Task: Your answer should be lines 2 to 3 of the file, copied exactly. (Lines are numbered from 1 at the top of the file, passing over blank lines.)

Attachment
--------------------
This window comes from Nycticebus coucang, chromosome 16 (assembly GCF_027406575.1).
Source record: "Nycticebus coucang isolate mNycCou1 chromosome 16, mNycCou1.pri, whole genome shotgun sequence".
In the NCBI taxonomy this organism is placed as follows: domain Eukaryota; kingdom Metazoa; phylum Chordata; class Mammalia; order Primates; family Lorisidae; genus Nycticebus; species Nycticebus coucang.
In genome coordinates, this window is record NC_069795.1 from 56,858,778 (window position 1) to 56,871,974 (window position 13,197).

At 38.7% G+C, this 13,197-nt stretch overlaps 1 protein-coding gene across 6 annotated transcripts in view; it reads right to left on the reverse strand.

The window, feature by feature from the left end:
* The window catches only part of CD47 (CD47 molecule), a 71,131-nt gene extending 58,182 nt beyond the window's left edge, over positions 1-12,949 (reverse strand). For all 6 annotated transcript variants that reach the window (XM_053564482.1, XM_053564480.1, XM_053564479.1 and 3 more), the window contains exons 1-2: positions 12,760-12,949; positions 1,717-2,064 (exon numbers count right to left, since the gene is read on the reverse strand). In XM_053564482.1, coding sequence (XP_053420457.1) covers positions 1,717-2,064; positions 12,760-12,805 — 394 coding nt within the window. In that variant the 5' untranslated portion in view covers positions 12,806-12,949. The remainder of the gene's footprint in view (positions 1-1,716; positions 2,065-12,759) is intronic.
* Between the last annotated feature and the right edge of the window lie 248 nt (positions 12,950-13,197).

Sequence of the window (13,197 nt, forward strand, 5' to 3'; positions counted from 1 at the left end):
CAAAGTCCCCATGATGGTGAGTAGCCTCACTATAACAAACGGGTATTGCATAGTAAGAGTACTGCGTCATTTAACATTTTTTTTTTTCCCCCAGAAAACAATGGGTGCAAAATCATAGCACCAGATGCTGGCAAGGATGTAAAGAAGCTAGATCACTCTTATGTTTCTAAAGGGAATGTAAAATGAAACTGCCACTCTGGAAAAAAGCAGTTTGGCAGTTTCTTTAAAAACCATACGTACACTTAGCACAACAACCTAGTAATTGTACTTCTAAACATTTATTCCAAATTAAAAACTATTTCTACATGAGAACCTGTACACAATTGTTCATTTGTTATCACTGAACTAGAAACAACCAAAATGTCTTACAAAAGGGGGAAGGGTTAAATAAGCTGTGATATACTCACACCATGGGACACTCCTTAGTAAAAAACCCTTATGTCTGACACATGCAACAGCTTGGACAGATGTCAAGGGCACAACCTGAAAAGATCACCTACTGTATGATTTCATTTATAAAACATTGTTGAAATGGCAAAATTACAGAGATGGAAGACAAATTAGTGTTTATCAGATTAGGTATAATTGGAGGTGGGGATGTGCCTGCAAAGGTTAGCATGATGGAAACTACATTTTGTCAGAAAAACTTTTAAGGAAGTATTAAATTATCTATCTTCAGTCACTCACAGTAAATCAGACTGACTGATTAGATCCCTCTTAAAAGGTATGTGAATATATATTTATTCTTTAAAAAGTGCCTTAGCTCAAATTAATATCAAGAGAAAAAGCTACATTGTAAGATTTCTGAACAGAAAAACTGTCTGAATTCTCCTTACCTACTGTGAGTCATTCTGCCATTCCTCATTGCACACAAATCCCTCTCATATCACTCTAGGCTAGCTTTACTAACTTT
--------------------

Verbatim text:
Source record: "Nycticebus coucang isolate mNycCou1 chromosome 16, mNycCou1.pri, whole genome shotgun sequence".
In the NCBI taxonomy this organism is placed as follows: domain Eukaryota; kingdom Metazoa; phylum Chordata; class Mammalia; order Primates; family Lorisidae; genus Nycticebus; species Nycticebus coucang.